Essay Example on Stanley Milgram's most famous experiment and how it can help Humanity









Stanley Milgram's most famous experiment and how it can help humanity in 1963 one of the most famous studies of obedience in psychology was carried out Stanley Milgram was a psychologist at Yale university He was conducting an experiment focusing on the relationship between obedience and authority Milgram s experiments examined justification for acts of genocide when war criminals claimed they where following orders and instructions from their superiors those with more authority The experiment was created to explain the horrors of world war two where enemies of the sate were brutally slaughtered by Nazis He sought to answer the question could it be that Eichmann and his million accomplices these where simply following orders During this essay I will be trying to answer this question by looking at the results of Milgram s experiment and seeing how we could potentially use them to help humanity The experiment Milgram selected the participants at random simply by putting an advertisement out in the newspaper and they would be paid a fee of 4 50 for turning up regardless 40 males between ages 20 50 where recruited 

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Three individuals took part in the experiment The experimenter the person in charge the teacher the volunteer who was made to believe they were assisting in the experiment however where actually the subject the learner an actor pretending to be a volunteer who the teacher would believe was the subject of the experiment The experiment Itself started with the drawing of slips The slips would determine who would be the teacher and who would be the learner however it was actually fixed so that the volunteer would receive the title of teacher automatically The teacher and learner where taken into a room where the learner was strapped to what appeared to be an electric chair The teacher and learner where then separated and the teacher was given word pairs to teach the learner The teacher would follow by testing him naming a word and asking the learner to recall its pair The learner would then indicate his response by pressing a possible of four buttons Unknown to the teacher the learner would purposely answer mostly wrong With each wrong answer the teacher had to administer a shock to the learner with a 15 volt increment each time The voltage started at 15 volts labelled as mild shock and increased to 450 volts labelled as a simple but horrifying XXX The learner was actually an actor and was not shocked but made the teacher believe he was receiving shocks This causes varying levels of distress for each participant if the teacher wished to halter the experiment or discontinue at any time the experimenter was instructed to give successions of prods 1 Please continue 2 the experiment requires you to continue 3 it is absolutely essential that you continue 4 you have no other choice you must go on the aim of the experiment was to see how far ordinary people would go in obeying an instruction and if they could be convinced to do atrocities like the Nazis in WW2 results 

Despite predictions that less than 2 people out of a 100 would be prepared to reach maximum voltage in Milgram's first experiment 65 of participants administered the highest shock and all administered shocks of at least 300 volts Every participant questioned the experiment at least once and most continued after being reassured by the experimenter All displayed signs of distress nail biting stuttering lip biting trembling and even nervous fits of laughter The experiment concluded with the idea that ordinary people like to follow instructions given by figures of authority and importance even to the extent of potentially inflicting death on an innocent human It also showed that people appreciate signs of authority for example the white coat the experimenter wore The studies generated a great deal of discussion due to the ethical questions raised People argued that stress and potential long term harm to participants could not be justified however In his defence Milgram commented that almost all participants said they were glad they had taken part what this tells us about humans The studies on the whole are a demonstration of how situational forces at the current time can dramatically adjust a person's decision making at the present I have already concluded that humans respond well to figures of authority but why In every day situations people obey orders to avoid negative consequences receive rewards and because they believe the authority is legitimate just as the teacher in the Milgram experiment would have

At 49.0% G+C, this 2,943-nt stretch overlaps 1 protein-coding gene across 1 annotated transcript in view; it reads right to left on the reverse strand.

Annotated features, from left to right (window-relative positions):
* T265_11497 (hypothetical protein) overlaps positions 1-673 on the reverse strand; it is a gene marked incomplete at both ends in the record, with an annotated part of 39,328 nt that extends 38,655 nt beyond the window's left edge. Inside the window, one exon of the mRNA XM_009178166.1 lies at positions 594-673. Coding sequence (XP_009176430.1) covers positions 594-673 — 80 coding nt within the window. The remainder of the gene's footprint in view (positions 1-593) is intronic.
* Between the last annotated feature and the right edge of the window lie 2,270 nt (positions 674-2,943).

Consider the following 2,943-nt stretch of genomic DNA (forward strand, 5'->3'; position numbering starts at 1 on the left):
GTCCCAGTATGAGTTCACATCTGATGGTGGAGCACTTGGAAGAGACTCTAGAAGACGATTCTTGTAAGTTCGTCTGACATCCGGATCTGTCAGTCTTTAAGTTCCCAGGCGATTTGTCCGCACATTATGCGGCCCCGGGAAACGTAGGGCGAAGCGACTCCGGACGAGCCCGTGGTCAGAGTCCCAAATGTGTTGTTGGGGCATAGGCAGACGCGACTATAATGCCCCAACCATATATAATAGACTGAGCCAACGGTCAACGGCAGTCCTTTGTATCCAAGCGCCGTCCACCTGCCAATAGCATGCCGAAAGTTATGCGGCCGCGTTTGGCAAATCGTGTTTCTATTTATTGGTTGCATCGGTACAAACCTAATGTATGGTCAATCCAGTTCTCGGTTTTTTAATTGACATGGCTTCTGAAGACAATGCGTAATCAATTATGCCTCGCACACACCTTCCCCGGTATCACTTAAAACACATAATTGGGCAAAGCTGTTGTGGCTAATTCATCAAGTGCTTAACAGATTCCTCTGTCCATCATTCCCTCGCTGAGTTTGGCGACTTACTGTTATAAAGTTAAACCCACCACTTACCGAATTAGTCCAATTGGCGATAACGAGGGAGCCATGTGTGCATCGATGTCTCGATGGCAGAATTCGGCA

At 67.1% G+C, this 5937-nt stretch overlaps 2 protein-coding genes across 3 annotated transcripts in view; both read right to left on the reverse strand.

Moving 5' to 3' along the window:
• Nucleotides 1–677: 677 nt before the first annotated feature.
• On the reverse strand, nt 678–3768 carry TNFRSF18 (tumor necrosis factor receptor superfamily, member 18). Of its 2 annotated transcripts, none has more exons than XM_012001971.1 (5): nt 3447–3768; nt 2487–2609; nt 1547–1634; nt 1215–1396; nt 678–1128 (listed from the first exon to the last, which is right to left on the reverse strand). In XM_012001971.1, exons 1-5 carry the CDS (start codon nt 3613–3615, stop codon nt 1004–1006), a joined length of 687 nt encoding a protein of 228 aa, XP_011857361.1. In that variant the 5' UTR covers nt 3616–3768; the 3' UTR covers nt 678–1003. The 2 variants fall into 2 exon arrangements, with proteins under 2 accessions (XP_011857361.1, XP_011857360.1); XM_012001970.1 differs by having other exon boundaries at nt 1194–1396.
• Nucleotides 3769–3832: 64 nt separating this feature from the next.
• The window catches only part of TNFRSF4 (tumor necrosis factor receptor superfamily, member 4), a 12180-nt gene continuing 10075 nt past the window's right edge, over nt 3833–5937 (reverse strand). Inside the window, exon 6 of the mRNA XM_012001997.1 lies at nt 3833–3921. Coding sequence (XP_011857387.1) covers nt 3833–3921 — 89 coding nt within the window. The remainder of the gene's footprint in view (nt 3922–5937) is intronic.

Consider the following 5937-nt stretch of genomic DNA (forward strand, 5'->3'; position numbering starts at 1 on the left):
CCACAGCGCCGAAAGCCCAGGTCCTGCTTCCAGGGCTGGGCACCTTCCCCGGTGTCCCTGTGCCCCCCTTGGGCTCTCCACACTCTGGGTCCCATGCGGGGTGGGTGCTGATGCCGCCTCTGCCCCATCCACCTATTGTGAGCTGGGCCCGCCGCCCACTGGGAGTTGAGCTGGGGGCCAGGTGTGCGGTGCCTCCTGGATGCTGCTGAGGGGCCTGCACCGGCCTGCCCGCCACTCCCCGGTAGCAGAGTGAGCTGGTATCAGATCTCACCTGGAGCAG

This can be shown in practise when a parent tells their noncompliant child to don t do x or I will insert consequence The consequence could be informing the child's disobedience to a more authoritative figure removing the child's possessions for a set amount of time phone toys belongs etc or taking away something they would normally be able to do Overall it does not matter what the consequence would be as long the child believes it is legitimate and would prefer for it not too happen they will generally comply Of course there are exceptions but this is expected Milgram found after repeated experiments that obedience was highest when the learner was in another room the commands from the experimenter where given by a seemingly high authority figure instead of another volunteer the experiment was repeated with this change

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